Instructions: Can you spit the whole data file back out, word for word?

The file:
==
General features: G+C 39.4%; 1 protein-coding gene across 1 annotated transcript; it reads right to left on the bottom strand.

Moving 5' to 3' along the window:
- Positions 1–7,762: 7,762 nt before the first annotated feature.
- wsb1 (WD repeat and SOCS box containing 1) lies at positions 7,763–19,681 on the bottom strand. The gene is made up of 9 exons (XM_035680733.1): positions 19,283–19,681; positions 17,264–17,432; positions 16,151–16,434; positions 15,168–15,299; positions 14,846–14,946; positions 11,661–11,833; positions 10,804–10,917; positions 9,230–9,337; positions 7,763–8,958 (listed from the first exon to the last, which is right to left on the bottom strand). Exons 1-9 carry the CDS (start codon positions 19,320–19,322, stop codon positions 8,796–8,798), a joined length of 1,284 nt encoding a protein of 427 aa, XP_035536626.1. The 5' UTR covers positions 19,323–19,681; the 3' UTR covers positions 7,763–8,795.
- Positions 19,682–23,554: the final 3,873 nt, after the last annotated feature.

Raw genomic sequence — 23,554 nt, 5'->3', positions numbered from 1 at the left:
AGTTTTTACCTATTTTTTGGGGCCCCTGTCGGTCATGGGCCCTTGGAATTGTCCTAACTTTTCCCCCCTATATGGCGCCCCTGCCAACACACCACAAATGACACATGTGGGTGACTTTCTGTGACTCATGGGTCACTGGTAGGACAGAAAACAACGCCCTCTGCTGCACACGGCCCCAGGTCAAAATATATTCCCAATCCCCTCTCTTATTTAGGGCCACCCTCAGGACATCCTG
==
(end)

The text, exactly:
General features: G+C 39.4%; 1 protein-coding gene across 1 annotated transcript; it reads right to left on the bottom strand.

Moving 5' to 3' along the window:
- Positions 1–7,762: 7,762 nt before the first annotated feature.
- wsb1 (WD repeat and SOCS box containing 1) lies at positions 7,763–19,681 on the bottom strand. The gene is made up of 9 exons (XM_035680733.1): positions 19,283–19,681; positions 17,264–17,432; positions 16,151–16,434; positions 15,168–15,299; positions 14,846–14,946; positions 11,661–11,833; positions 10,804–10,917; positions 9,230–9,337; positions 7,763–8,958 (listed from the first exon to the last, which is right to left on the bottom strand). Exons 1-9 carry the CDS (start codon positions 19,320–19,322, stop codon positions 8,796–8,798), a joined length of 1,284 nt encoding a protein of 427 aa, XP_035536626.1. The 5' UTR covers positions 19,323–19,681; the 3' UTR covers positions 7,763–8,795.
- Positions 19,682–23,554: the final 3,873 nt, after the last annotated feature.

Raw genomic sequence — 23,554 nt, 5'->3', positions numbered from 1 at the left:
AGTTTTTACCTATTTTTTGGGGCCCCTGTCGGTCATGGGCCCTTGGAATTGTCCTAACTTTTCCCCCCTATATGGCGCCCCTGCCAACACACCACAAATGACACATGTGGGTGACTTTCTGTGACTCATGGGTCACTGGTAGGACAGAAAACAACGCCCTCTGCTGCACACGGCCCCAGGTCAAAATATATTCCCAATCCCCTCTCTTATTTAGGGCCACCCTCAGGACATCCTG